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back to article Marathon adds suspenders to virty server belts

Marathon Technologies is adding disaster-recovery capability to its everRun MX fault-tolerant code. Just last month, Marathon Technologies tweaked its updated everRun MX fault-tolerant clustering for virtual machine hypervisors, which allows for FT clustering of VMs that span more than one core. This is something that VMware …

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Paris Hilton

Suspenders

"...like putting on suspenders as well as a belt..."

This had me puzzled for a bit: Suspenders are held up with a belt. Then I realised, the author is probably from across the pond and is talking about "belt and braces" and wasn't just mentioning an article of ladies underwear to get people to read something boring about servers.

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Licensing

Another not on the licensing if your product is not MS Exchange or SQL or one of the other MS short list of products you cannot use the standard license you must buy the Enterprise product!!?? we use Marathon for our customers with our own custom software and are not allowed to use Standard due to protecting non MS core technologies even tho we have it running on Windows Server.

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Anonymous Coward

Is it just me...

or isn't it possible to use applications that are geographically redundant without resorting to sh...I mean stuff like this? Back in the day with Exchange we used to advise our clients against clustering through the OS because it wound up causing more problems than it solved. Eventually they moved their redundancy to the application layer and our clients are finally humming along with redudancy that finally works.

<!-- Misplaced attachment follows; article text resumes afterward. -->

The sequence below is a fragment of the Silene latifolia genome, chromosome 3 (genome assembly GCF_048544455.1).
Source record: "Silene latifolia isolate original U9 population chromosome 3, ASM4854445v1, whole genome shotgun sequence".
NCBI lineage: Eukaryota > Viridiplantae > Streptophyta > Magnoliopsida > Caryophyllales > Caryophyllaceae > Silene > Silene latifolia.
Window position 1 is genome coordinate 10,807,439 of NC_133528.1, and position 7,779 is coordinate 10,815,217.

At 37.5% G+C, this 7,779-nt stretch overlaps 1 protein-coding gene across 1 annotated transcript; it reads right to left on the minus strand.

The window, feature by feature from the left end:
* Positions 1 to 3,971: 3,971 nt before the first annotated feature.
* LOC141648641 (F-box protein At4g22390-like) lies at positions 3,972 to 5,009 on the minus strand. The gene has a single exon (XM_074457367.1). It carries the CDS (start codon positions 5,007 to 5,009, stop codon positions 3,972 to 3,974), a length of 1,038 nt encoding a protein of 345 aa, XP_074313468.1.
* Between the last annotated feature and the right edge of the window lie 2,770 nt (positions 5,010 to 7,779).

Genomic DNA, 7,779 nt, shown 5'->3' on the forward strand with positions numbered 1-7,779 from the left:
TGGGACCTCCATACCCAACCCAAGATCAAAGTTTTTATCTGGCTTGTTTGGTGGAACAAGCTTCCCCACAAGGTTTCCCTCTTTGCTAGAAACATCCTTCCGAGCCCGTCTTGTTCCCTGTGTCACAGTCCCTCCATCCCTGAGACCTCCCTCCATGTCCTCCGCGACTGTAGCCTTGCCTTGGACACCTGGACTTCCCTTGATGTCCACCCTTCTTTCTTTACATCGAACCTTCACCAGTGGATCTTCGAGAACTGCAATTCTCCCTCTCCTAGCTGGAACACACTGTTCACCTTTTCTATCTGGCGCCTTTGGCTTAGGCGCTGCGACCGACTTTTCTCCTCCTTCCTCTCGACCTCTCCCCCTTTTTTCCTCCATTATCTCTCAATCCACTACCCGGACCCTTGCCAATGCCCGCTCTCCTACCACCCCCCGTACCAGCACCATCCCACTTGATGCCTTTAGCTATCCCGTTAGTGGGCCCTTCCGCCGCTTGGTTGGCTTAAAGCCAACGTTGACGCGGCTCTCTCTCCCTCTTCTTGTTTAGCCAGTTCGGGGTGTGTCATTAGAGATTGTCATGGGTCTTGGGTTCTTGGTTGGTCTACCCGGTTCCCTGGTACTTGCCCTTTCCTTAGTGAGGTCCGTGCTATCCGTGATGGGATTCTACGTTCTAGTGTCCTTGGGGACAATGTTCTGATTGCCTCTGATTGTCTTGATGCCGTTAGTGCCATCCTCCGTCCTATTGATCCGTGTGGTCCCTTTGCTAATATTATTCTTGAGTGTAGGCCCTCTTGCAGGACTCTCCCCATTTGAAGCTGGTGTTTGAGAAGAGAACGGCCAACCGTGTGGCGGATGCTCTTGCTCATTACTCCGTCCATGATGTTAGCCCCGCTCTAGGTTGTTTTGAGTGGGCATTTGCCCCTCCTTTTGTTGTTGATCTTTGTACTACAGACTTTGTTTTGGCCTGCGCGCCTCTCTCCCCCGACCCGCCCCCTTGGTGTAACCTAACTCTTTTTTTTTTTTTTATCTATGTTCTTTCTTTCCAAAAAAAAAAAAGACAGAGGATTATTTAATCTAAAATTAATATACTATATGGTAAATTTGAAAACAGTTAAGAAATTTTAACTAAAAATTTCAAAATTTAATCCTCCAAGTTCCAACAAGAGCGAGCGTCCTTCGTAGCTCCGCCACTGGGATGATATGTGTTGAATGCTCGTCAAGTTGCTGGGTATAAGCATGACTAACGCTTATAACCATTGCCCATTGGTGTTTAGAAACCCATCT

I recall one client recently who was sure OS clustering was still the way to go with some bastardized solution that sounds an awful lot like some of this stuff... and wound up with a flaky, almost unsupportable infrastructure.

Maybe I'm just old school, but the whole rush towards many tiny little OS'es with the redundancy/fail-over duct-taped underneath an OS and application layer that has no idea what's going on just seems like insanity.

Then again, I'm not too hip with server infrastructures outside of e-mail... so maybe it's just me.

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What about patching

As far as I know, this solution still doesn't address the database patching issue when using SQL Server. You have to shift the database to another member in the cluster so it can be rebooted after Patch Tuesday....this takes between 30-300 seconds where there is no service.

Other RDBMSes are available, I know, but assuming your application forces you to do it...

Patching less frequently, yes, an option, if you can get your IS people to agree....

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